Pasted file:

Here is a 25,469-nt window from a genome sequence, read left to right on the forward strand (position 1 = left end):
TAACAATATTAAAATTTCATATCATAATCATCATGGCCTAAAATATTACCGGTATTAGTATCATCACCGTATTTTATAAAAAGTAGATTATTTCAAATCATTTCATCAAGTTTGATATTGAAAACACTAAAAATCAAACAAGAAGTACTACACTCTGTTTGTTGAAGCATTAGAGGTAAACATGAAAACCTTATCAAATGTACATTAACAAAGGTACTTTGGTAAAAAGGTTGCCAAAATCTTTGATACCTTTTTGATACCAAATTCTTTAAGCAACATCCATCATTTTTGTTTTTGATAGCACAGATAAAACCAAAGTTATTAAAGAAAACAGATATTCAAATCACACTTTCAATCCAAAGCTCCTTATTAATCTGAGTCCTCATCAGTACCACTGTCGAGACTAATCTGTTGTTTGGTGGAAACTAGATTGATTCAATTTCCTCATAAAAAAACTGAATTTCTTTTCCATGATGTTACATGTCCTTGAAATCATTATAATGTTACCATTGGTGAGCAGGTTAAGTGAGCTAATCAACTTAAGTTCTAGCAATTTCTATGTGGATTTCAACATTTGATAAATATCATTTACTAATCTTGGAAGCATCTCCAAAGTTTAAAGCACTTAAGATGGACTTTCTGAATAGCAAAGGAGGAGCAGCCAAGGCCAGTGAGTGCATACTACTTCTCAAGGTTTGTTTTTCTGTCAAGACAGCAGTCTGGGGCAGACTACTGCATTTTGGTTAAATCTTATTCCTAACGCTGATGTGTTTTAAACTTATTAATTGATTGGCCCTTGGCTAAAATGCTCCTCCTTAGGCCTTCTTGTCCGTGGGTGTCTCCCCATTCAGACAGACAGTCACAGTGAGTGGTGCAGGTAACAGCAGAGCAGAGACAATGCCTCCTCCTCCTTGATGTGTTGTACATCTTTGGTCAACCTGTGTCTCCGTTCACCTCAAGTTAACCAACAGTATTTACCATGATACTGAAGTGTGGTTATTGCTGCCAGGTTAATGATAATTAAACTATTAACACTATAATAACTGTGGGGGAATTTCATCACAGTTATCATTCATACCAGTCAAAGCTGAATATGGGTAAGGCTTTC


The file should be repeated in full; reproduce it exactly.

Here is a 25,469-nt window from a genome sequence, read left to right on the forward strand (position 1 = left end):
TAACAATATTAAAATTTCATATCATAATCATCATGGCCTAAAATATTACCGGTATTAGTATCATCACCGTATTTTATAAAAAGTAGATTATTTCAAATCATTTCATCAAGTTTGATATTGAAAACACTAAAAATCAAACAAGAAGTACTACACTCTGTTTGTTGAAGCATTAGAGGTAAACATGAAAACCTTATCAAATGTACATTAACAAAGGTACTTTGGTAAAAAGGTTGCCAAAATCTTTGATACCTTTTTGATACCAAATTCTTTAAGCAACATCCATCATTTTTGTTTTTGATAGCACAGATAAAACCAAAGTTATTAAAGAAAACAGATATTCAAATCACACTTTCAATCCAAAGCTCCTTATTAATCTGAGTCCTCATCAGTACCACTGTCGAGACTAATCTGTTGTTTGGTGGAAACTAGATTGATTCAATTTCCTCATAAAAAAACTGAATTTCTTTTCCATGATGTTACATGTCCTTGAAATCATTATAATGTTACCATTGGTGAGCAGGTTAAGTGAGCTAATCAACTTAAGTTCTAGCAATTTCTATGTGGATTTCAACATTTGATAAATATCATTTACTAATCTTGGAAGCATCTCCAAAGTTTAAAGCACTTAAGATGGACTTTCTGAATAGCAAAGGAGGAGCAGCCAAGGCCAGTGAGTGCATACTACTTCTCAAGGTTTGTTTTTCTGTCAAGACAGCAGTCTGGGGCAGACTACTGCATTTTGGTTAAATCTTATTCCTAACGCTGATGTGTTTTAAACTTATTAATTGATTGGCCCTTGGCTAAAATGCTCCTCCTTAGGCCTTCTTGTCCGTGGGTGTCTCCCCATTCAGACAGACAGTCACAGTGAGTGGTGCAGGTAACAGCAGAGCAGAGACAATGCCTCCTCCTCCTTGATGTGTTGTACATCTTTGGTCAACCTGTGTCTCCGTTCACCTCAAGTTAACCAACAGTATTTACCATGATACTGAAGTGTGGTTATTGCTGCCAGGTTAATGATAATTAAACTATTAACACTATAATAACTGTGGGGGAATTTCATCACAGTTATCATTCATACCAGTCAAAGCTGAATATGGGTAAGGCTTTC